“It’s the hardest time since 1937 to make money," Sonders said.

“I hear the bears outnumber the bulls at this conference, right?” asked Charles Schwab Chief Investment Strategist Liz Ann Sonders at the start of her closing keynote speech Wednesday at Inside ETFs 2016 in Hollywood, Florida.

“We continue to be somewhat cautious, as we have been” since early 2015, she explained to a crowd of about 2,000 financial advisors and other professionals. “But … we believe we are far from a market top.”

Looking at a long-term horizon, “The secular bull market isn’t dead. But we have to expect more bouts of volatility. In the bull market from 1982 to 2000, there was the crash of ’97,” Sonders explained.

“Still, it’s a tough road to hoe,” she explained. “There’s a greater likelihood of bounces and pullbacks as has panned out recently. Last year, we were violently flat.”

Sonders went on to explain Schwab’s belief that while in the longer term we are in a secular bull market, we are most likely “exiting a [short-term] post-echo bull market and going into a [short-term] echo non-recession bear… Non-recession bears are not as painful as recession bears,” she stated.

On Twitter, the strategist shared this clarification Thursday: “If [the current market] correction gets worse, it would be more likely be a non-recessionc ‘bear’ and than a full-blown recesson bear.”

According to statistical research that she shared at Inside ETFs, there have been seven non-recession bear markets since 1968. They last an average of about 200 days. In the most-recent such market in 2011, the drop was 17%.

In addition, she said, “The volatility and correction we are seeing are not so outside the norm when the Federal Reserve moves into a rate-hike cycle.”

Nonetheless, these are not easy times for advisors and their investor clients. “It’s the hardest time since 1937 to make money … with no major double-digit-performing asset class” in sight, Sonders said.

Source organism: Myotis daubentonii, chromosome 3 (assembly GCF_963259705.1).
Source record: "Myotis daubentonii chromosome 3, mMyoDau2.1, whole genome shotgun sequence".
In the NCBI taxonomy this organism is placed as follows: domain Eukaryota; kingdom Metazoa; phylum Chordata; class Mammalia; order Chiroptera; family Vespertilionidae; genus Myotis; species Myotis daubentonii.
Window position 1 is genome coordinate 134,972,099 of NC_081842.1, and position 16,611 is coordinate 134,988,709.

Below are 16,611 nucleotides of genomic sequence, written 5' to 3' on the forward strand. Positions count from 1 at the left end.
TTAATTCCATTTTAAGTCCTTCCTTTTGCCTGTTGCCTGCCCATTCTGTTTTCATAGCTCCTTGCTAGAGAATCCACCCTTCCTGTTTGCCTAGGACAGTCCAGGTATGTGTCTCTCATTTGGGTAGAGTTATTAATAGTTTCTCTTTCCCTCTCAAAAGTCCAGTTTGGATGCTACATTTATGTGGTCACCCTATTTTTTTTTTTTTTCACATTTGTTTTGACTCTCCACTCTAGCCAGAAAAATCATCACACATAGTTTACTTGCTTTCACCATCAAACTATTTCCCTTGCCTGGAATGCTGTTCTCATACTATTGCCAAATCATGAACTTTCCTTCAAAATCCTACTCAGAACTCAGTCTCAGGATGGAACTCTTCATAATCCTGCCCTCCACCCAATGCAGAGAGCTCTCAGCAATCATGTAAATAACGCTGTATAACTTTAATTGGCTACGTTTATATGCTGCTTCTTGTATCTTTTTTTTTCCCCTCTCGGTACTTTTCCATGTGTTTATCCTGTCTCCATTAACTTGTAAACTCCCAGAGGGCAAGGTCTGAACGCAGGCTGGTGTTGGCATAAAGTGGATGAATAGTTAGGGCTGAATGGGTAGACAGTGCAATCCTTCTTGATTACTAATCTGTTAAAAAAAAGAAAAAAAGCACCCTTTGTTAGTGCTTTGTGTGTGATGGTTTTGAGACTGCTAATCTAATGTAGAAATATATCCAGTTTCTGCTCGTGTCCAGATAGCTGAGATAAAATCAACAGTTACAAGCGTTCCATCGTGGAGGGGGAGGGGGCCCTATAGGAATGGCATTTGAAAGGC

“It’s a time of central bank divergences and heightened correlations,” the strategist said.

Bright Side?

“If you look at the data, things are not as bad as the gloomers and doomers say,” explained Sonders, pointing to a GDP growth chart. “We’ve had a small lift back up into positive territory, and it is better or worse that matters — not good or bad.”

Still, she shared charts on the high – or “hyper correlations” – in the markets between the S&P 500 index and the Shanghai Composite, as well as the S&P 500 and oil prices. “The market-based measures of recession risk put us at over 50%, while high-frequency measures show us at less than 10%,” the strategist said. “I put a 25% chance on it.”  

While the manufacturing and service sectors of the U.S. economy are weakening, there is bifurcation in the decline. “Will manufacturing weakness pull down services? We say no.”

Though oil prices, down 78% from their most recent peak, are worrisome, “I’m not sure if this is a bottom,” she said. “The short side for oil is a crowded trade…, and we should start to see less supply and more demand.”

The trends she tracks point to a stable S&P 500, “with no signs of an imminent risk of recession,” Sonders stated.

She expects the Federal Reserve to issue a statement Wednesday “that should calm fears that the Fed [hike] dots will be the right dots and that could give some credence to the market’s view of one or two hikes maximum this year. The Fed assumption is for four increases this year. I see the chance of that happening as close to nil.”

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